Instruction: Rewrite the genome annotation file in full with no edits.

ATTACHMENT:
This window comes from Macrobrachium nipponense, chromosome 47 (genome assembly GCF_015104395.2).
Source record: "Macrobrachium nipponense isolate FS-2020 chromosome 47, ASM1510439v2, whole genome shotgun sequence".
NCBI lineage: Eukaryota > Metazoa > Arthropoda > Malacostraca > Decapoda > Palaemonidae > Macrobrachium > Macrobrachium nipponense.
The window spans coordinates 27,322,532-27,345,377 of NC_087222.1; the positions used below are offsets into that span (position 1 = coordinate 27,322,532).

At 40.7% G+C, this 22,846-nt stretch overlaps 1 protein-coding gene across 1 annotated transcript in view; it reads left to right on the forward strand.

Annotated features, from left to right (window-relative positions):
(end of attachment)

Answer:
This window comes from Macrobrachium nipponense, chromosome 47 (genome assembly GCF_015104395.2).
Source record: "Macrobrachium nipponense isolate FS-2020 chromosome 47, ASM1510439v2, whole genome shotgun sequence".
NCBI lineage: Eukaryota > Metazoa > Arthropoda > Malacostraca > Decapoda > Palaemonidae > Macrobrachium > Macrobrachium nipponense.
The window spans coordinates 27,322,532-27,345,377 of NC_087222.1; the positions used below are offsets into that span (position 1 = coordinate 27,322,532).

At 40.7% G+C, this 22,846-nt stretch overlaps 1 protein-coding gene across 1 annotated transcript in view; it reads left to right on the forward strand.

Annotated features, from left to right (window-relative positions):